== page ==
sailed and driven from Cumberland Gapthat, in order to prevent his rapid reenforcement, it would be necessary to burn bridges on the railways leading south and east of Knoxville-that their destruction being complete, the Federal forces would soon so occupy the State, or that portion of it represented at the Greenville Convention [see pages 296-98] as to free it from Confederate rule. Acting upon these representations the Unionists decided upon arrangements for the work in hand. Parties were organized, numbering from fifteen to twenty-five resolute men each. Properly provided with combustibles, they proceeded, with great caution, to the several bridges chosen for destruction. On the night of November 10th, Letween the hours of ten and eleven, the air was lit by the glare of the conflagration of four heavy railway structhe firing being simultaneous, and the detures. The work was admirably managed— struction perfect. The bridges rendered useless were: that over Hiwasse river at Charleston, on the East Tennessee and Georgia railroad; that over Lick creek and the work spanning the Holston river at Union-both on the East Tennessee and Virginia road; So Sherman appeared to think. He evi- two trustles crossing the Chickamingo creek dently proposed to make a strong demonstra-eight miles from Chattanooga, on the Westtion in that direction. Nelson's advanee completely banished the invaders from Eastern Kentucky, leaving his column at liberty to move against Pound Gap, or to co-operate in the movement for the relief and release of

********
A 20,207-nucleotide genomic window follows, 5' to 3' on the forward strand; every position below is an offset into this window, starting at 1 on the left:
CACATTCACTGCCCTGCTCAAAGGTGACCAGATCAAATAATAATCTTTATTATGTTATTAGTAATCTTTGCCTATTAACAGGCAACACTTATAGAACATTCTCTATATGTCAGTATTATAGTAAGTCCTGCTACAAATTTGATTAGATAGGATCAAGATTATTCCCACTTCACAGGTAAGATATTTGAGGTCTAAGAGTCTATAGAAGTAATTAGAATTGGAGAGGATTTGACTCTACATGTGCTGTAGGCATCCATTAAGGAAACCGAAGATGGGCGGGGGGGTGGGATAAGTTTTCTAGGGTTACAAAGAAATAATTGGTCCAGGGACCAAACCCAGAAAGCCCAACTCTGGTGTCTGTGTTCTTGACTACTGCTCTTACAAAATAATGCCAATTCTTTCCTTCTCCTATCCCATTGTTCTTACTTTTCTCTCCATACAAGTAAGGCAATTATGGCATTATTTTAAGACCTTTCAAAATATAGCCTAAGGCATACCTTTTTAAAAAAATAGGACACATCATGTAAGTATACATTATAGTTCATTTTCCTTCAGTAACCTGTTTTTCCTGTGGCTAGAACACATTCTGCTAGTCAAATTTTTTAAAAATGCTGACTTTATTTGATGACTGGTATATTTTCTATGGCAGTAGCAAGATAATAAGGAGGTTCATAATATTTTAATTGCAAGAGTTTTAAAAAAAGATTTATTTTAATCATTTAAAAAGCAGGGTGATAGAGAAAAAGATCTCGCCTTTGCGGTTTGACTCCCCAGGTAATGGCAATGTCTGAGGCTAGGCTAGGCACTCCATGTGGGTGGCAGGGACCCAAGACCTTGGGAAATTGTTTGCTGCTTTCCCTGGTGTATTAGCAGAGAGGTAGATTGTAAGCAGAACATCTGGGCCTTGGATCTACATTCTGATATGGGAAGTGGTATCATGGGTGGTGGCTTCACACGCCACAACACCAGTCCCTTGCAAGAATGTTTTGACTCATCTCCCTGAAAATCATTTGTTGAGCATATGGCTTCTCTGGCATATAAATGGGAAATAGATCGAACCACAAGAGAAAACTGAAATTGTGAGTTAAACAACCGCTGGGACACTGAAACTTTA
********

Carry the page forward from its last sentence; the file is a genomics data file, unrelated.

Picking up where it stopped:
No government can afford to let such a population as this be overrun, or to lose a district from which so many of its best soldiers are supplied. Intrinsically important as Southwestern Virginia is to

the Government, from the qualities of its people, it

is even more important from its geographical position. If that country be given up, and East Tennessee be in consequence lost, the empire of the South is cut in twain, and we become a fragmentary organization, fighting in scattered and segregated localities for a cause which can no longer boast the important attribute of geographical unity.”